A new MacBook Pro model during an unveiling at Apple headquarters in Cupertino, Calif., Oct. 27, 2016. Apple proposed a $50 million settlement on July 18, 2022, for defective MacBook keyboards, in response to a class-action lawsuit by customers who sought repairs for the butterfly keyboard, released in certain laptops from 2015 to 2019. (Jim Wilson/The New York Times)
Apple agreed Monday to pay a $50 million settlement on a class-action lawsuit over so-called butterfly keyboards, a component of some MacBook laptops that left many users fuming in key-smashing frustration over typing failures.
The butterfly keyboard, a thinner model that aimed to provide more precision, ended up not being as graceful as the flapping wings of the nectar-seeking creature. Many customers complained that characters were repeated when pressed or didn’t show up on their screens at all. Some said the devices had keys that felt sticky and didn’t respond consistently.
The typing meltdowns motivated a class-action lawsuit filed in 2018, which led to the settlement filed Monday night after four years of litigation in the San Jose Division of the U.S. District Court in the Northern District of California. Apple said the agreement did not represent an admission that it was at fault.
U.S. District Judge Edward J. Davila still has to approve the proposal, Simon S. Grille, a lawyer for the plaintiffs, said.
“Plaintiffs are pleased to submit for court approval their $50 million settlement with Apple that would resolve many years of litigation over the MacBook butterfly keyboard,” Grille and Steven A. Schwartz, a plaintiff, said in a statement. “MacBook purchasers across the country are eligible to participate.”
As a result of the agreement, Apple could soon make amends to MacBook users who got repairs on a laptop with a defective butterfly keyboard from 2015-19. Customers said the company knew about the defect on these MacBooks; Apple offered free repairs to customers with the defective keyboards in 2018 and then phased them out.
The company has proposed to pay amounts ranging from $50 to $395 to customers who were affected.
The lawsuit represents purchasers of about 15 million computers, the court documents said.
Apple “vigorously denies liability,” the court documents said. The company did not respond to a request for comment.
“The proposed settlement to resolve this case is not an admission of guilt or wrongdoing of any kind by Apple,” the agreement said.
Anyone in the United States who received repairs for keyboard issues for MacBooks purchased from 2015-17, MacBook Pros from 2016-19 and MacBook Airs from 2018-19 can claim a share of the settlement. The company will consider customers who received replacements of a “topcase” — which includes the battery, the touch-sensitive pointing device known as a trackpad, the speakers and the keyboard — or of a “keycap,” which refers to the covers for letters on the keyboard.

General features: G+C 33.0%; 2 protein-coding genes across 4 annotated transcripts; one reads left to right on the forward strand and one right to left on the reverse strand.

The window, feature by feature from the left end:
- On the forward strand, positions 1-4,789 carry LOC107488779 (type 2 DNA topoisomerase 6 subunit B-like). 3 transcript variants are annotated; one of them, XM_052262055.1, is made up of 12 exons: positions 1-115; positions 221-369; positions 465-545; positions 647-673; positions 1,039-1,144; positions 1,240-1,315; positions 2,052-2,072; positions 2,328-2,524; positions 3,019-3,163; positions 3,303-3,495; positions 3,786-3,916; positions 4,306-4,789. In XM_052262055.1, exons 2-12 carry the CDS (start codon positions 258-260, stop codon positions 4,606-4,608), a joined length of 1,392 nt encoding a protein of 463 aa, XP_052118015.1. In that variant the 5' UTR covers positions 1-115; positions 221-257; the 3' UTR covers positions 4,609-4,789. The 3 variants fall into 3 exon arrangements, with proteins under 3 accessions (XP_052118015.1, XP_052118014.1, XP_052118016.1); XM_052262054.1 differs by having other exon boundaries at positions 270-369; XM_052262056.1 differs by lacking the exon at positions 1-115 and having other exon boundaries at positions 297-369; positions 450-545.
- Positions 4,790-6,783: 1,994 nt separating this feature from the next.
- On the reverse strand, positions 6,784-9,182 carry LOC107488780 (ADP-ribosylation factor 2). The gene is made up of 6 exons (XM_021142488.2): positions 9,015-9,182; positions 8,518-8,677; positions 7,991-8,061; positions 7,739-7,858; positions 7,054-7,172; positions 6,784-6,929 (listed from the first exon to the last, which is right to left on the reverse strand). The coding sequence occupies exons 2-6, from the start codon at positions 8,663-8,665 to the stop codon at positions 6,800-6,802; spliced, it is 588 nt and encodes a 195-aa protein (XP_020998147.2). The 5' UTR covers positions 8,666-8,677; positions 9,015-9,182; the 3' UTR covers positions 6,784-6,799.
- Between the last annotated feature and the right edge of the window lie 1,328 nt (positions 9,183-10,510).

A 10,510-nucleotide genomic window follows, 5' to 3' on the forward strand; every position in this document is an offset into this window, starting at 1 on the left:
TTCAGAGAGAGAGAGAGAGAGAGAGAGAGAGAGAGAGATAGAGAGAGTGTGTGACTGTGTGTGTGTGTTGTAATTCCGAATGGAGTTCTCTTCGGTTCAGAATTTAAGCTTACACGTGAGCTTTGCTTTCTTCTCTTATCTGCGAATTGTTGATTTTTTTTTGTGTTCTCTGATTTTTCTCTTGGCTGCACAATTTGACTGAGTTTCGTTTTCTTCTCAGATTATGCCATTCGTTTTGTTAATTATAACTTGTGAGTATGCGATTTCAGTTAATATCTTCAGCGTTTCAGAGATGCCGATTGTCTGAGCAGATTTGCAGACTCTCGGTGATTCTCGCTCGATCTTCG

“All settlement class members who went to Apple or an authorized service provider and received a ‘topcase replacement’ or a ‘keycap replacement’ within four years after the date they purchased their class computer are eligible for a cash payment,” the court documents said.
Customers will be sorted into one of three groups, depending on the scale of repairs their devices received at the time.
The first group includes people who obtained two or more topcase replacements, the court documents said. They will be paid a maximum of $395.
The second group — users who received a topcase replacement that didn’t resolve their issues — will receive up to $125. The third group includes people who replaced a keycap but not the entire topcase. They will be eligible to up to $50.Also read: WWDC: Apple unveils new Macs, message recall, and other 'wish list' features
Many customers will be contacted by Apple, but people can also submit claims with documentation proving that repairs were done.
Plaintiffs representing the consumers intend to apply for awards of up to $5,000 each from the settlement money, the court documents said.
Apple introduced the troubled keyboards with an “all-new MacBook” in 2015. The butterfly referred to a novel switching mechanism that expanded like wings under the keys, differing from the more common and thicker switches shaped liked scissors. The keyboard was billed as “34% thinner” and “four times more stable” than the earlier scissor model. But it also seemed prone to capturing dust and experiencing other problems. Soon the customer complaints began.
Over the next five years, Apple tried to modify the keyboard in updated models before abandoning it completely by 2020, when all of its laptops included a redesigned and well-received keyboard that restored the scissor switches.
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